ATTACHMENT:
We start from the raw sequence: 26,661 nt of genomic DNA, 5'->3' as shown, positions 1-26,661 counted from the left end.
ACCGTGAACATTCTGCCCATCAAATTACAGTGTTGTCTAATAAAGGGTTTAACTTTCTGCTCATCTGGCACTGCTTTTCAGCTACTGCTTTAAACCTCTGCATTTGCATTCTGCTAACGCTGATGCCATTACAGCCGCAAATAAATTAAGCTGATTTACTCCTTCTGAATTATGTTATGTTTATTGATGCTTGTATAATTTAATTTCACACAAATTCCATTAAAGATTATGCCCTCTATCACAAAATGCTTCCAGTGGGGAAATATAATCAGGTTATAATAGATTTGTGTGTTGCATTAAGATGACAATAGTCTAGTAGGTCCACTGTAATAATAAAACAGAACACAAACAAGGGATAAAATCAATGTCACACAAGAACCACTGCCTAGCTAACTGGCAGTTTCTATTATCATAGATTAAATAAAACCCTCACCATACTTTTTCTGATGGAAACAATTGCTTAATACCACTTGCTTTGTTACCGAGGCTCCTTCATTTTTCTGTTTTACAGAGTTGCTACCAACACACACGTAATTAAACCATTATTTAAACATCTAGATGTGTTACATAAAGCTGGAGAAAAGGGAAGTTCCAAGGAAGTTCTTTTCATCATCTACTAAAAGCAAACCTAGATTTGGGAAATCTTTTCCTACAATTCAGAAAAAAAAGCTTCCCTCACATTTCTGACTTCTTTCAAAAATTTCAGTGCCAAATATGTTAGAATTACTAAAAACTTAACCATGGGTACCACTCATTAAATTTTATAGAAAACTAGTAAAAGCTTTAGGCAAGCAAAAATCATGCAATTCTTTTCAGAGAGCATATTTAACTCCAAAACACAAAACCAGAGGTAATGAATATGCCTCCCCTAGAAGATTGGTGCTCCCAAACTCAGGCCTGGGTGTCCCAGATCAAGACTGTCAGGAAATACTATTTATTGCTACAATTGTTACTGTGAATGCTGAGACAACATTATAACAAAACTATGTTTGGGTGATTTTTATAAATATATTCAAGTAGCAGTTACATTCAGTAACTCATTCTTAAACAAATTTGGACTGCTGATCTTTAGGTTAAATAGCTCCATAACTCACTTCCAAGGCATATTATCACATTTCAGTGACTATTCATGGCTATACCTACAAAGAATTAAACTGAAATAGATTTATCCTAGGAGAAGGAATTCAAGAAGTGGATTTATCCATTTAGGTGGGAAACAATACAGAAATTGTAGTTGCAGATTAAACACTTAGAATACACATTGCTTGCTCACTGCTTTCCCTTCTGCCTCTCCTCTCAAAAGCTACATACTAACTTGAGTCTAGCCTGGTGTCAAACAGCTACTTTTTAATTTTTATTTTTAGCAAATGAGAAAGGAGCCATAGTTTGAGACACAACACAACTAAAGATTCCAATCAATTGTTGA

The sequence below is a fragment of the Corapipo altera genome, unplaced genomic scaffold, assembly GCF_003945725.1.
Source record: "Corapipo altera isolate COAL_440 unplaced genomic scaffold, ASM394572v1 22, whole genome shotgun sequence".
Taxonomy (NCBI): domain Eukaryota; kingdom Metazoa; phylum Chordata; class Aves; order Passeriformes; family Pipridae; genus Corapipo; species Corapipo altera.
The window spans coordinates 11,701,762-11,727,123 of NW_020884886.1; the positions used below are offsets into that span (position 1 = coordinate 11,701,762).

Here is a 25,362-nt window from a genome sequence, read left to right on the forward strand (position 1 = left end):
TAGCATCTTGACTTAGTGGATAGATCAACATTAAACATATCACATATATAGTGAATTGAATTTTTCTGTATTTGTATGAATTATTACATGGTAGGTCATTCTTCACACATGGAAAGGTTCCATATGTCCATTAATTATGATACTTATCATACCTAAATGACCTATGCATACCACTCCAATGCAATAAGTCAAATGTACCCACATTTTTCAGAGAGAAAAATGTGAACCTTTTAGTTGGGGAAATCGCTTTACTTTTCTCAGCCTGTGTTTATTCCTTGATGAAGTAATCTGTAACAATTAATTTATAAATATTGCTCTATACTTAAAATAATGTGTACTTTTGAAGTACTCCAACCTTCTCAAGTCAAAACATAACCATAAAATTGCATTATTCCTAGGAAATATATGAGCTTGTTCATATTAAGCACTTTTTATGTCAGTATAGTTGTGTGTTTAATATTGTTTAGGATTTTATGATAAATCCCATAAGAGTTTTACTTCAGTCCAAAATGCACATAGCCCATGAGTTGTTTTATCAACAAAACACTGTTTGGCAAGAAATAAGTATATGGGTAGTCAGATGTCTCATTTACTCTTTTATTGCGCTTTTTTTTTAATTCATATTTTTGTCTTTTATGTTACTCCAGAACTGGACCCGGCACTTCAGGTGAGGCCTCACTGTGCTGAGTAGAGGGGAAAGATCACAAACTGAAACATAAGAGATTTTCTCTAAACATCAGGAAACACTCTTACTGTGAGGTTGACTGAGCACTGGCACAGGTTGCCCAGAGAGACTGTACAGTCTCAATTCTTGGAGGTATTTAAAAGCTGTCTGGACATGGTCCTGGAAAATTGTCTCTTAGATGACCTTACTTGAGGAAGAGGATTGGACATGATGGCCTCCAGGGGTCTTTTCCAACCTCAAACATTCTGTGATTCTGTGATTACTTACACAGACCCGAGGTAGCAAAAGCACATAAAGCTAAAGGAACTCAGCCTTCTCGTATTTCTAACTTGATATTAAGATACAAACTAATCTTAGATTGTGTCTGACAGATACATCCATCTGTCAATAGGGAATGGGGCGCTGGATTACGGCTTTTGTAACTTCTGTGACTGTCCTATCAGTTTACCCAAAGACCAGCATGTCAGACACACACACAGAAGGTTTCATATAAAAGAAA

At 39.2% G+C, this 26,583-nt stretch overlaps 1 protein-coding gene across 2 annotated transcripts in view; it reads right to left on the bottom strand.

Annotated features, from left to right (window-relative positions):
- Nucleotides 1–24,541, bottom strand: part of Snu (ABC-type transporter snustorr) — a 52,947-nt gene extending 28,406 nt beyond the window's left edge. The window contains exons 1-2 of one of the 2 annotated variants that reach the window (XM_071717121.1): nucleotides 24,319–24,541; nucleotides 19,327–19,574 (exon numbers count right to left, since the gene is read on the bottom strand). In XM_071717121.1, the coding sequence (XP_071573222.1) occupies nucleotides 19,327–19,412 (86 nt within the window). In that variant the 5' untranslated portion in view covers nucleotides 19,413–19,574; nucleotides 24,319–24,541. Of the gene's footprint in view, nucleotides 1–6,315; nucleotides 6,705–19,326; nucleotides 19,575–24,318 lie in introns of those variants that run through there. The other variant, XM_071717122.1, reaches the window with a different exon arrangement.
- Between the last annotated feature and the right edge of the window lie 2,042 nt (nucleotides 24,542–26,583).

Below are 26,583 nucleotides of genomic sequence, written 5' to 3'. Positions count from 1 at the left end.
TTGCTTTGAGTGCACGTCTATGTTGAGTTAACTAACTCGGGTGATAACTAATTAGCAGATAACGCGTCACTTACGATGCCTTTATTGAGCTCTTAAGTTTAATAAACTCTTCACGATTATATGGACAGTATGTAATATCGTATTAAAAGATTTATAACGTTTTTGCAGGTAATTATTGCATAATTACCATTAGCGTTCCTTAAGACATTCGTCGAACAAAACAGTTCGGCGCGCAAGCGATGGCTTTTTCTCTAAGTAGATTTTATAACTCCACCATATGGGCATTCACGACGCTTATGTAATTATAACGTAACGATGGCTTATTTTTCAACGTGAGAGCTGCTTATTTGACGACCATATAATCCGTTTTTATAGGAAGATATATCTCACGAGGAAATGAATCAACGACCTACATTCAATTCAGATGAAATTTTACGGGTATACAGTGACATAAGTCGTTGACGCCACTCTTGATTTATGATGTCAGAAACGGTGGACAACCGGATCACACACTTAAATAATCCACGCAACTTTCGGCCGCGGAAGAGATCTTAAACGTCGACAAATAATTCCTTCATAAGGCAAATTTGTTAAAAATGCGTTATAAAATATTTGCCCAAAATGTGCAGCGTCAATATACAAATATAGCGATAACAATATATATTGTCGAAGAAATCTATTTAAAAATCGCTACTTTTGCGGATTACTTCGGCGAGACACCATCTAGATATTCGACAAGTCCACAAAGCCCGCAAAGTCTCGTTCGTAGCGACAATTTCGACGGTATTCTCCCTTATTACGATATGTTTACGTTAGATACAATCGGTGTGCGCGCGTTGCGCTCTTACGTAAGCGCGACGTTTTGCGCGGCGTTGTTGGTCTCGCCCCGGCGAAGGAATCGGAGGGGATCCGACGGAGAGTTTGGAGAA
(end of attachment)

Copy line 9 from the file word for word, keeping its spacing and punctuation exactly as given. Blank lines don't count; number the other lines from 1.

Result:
At 39.2% G+C, this 26,583-nt stretch overlaps 1 protein-coding gene across 2 annotated transcripts in view; it reads right to left on the bottom strand.